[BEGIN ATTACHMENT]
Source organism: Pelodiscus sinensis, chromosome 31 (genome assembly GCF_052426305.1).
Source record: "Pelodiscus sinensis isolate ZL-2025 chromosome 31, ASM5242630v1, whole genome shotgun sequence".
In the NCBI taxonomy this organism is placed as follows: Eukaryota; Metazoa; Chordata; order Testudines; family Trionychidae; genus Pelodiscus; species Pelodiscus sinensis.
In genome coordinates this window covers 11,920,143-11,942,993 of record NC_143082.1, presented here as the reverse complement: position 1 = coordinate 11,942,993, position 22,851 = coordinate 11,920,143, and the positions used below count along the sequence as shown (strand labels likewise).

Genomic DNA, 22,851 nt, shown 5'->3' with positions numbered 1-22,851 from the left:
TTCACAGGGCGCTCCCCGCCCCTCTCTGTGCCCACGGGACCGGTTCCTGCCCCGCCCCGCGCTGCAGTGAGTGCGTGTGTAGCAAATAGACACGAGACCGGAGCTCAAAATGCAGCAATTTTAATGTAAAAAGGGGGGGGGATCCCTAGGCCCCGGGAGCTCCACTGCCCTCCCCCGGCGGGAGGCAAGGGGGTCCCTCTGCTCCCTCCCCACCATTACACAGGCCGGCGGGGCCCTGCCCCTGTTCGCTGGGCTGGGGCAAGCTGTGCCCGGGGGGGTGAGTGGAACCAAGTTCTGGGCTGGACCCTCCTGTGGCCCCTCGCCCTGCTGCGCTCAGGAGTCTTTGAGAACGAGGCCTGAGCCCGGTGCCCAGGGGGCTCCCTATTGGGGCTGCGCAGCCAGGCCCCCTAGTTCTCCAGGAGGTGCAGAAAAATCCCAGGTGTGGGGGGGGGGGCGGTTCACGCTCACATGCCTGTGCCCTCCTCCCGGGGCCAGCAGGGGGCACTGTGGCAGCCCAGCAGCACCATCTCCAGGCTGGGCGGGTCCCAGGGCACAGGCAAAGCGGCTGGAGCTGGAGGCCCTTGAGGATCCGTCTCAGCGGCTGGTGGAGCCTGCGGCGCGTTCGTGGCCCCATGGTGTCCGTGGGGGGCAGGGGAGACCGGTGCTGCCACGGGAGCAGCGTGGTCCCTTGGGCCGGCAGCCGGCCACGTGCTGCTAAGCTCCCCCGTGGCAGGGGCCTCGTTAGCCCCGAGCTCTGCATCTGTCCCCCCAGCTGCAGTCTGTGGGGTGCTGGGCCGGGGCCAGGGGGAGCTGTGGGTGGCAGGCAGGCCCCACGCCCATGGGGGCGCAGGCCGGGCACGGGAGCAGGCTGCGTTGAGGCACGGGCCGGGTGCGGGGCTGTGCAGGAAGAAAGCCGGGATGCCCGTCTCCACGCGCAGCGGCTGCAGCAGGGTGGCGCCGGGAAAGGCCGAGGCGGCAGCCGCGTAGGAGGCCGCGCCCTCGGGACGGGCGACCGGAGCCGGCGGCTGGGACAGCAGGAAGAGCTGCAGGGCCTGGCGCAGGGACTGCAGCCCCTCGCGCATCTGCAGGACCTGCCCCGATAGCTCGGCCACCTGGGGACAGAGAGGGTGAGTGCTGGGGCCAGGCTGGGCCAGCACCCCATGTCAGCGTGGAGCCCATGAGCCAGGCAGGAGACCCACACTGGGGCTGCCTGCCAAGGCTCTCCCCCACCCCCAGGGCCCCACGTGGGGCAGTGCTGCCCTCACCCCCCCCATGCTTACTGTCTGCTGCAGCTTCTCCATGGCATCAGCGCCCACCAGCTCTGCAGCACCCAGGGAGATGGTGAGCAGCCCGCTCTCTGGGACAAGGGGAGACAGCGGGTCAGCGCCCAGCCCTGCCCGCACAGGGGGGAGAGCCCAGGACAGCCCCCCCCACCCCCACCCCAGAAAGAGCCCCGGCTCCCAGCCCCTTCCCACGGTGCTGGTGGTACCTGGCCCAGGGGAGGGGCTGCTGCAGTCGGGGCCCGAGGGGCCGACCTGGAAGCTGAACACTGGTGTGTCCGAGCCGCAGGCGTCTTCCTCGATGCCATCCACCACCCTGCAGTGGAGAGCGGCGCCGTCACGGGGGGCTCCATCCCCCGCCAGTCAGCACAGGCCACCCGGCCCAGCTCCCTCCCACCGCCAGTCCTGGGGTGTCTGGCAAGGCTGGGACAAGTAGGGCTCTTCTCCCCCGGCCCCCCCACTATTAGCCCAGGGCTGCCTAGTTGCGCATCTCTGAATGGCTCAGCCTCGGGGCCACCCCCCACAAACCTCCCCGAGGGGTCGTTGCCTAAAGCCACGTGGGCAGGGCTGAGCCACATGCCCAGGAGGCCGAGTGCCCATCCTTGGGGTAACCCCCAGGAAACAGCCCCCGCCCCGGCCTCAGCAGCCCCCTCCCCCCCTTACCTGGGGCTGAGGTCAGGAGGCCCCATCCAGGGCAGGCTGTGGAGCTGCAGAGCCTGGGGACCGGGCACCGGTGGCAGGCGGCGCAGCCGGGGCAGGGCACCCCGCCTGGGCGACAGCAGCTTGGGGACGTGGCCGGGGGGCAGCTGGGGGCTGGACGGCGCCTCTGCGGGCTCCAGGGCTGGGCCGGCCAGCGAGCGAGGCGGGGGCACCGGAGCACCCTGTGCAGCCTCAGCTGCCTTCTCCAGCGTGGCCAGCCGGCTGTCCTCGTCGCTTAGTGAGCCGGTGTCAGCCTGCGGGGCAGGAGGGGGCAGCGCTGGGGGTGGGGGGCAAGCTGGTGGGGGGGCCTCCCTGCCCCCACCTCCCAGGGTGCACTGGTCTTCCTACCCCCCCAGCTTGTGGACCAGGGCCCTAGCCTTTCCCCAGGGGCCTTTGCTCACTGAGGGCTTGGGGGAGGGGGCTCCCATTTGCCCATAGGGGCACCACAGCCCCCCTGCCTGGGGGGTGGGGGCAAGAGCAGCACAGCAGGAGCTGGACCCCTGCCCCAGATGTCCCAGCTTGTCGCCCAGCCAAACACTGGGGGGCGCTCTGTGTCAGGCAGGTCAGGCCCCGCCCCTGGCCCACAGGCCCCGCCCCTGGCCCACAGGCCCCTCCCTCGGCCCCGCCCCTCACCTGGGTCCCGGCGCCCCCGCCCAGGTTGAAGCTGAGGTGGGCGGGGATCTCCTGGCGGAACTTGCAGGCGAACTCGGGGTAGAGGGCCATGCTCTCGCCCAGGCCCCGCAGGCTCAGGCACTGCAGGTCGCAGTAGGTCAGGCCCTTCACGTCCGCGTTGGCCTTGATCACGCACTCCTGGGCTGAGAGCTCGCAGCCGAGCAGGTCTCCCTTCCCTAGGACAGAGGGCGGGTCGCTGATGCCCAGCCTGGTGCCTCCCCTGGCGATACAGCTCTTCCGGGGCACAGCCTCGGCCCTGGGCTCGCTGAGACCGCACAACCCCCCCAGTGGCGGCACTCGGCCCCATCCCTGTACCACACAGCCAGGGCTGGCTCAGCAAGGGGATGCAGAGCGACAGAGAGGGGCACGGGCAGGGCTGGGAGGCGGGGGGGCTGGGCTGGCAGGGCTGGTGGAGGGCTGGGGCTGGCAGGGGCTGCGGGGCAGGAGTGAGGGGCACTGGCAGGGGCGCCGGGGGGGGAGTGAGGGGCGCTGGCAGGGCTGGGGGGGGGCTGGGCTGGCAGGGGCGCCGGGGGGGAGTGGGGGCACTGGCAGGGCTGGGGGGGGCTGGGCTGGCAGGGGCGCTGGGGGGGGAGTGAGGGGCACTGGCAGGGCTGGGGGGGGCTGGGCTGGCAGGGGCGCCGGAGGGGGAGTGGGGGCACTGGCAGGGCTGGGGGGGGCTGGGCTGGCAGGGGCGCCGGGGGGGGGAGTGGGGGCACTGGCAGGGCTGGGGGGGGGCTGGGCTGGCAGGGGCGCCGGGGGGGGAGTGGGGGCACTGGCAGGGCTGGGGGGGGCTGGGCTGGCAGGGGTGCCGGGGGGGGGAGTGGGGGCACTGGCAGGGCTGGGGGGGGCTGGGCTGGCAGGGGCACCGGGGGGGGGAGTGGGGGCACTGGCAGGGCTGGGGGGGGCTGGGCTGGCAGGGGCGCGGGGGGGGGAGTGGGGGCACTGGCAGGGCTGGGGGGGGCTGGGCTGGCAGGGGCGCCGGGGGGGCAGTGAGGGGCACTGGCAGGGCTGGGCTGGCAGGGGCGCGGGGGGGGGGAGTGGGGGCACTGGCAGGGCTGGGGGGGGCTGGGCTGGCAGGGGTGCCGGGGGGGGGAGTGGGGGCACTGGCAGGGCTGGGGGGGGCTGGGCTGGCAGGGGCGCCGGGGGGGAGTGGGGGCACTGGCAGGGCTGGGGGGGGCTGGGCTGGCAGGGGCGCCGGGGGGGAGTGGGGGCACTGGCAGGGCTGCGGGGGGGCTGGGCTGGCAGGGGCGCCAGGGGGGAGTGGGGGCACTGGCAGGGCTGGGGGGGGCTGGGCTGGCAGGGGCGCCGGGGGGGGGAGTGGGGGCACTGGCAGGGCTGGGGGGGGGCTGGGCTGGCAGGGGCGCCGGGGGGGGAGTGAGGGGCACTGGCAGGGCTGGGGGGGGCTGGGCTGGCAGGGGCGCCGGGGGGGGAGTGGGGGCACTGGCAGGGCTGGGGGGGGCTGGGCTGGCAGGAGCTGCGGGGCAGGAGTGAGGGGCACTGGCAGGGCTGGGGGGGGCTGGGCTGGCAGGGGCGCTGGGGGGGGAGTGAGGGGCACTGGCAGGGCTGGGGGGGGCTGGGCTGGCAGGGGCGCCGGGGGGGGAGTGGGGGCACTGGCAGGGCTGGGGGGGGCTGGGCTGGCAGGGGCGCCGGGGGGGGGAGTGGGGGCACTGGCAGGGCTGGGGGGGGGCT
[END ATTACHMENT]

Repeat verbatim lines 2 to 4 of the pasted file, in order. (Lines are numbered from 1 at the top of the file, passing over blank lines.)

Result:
Source record: "Pelodiscus sinensis isolate ZL-2025 chromosome 31, ASM5242630v1, whole genome shotgun sequence".
In the NCBI taxonomy this organism is placed as follows: Eukaryota; Metazoa; Chordata; order Testudines; family Trionychidae; genus Pelodiscus; species Pelodiscus sinensis.
In genome coordinates this window covers 11,920,143-11,942,993 of record NC_143082.1, presented here as the reverse complement: position 1 = coordinate 11,942,993, position 22,851 = coordinate 11,920,143, and the positions used below count along the sequence as shown (strand labels likewise).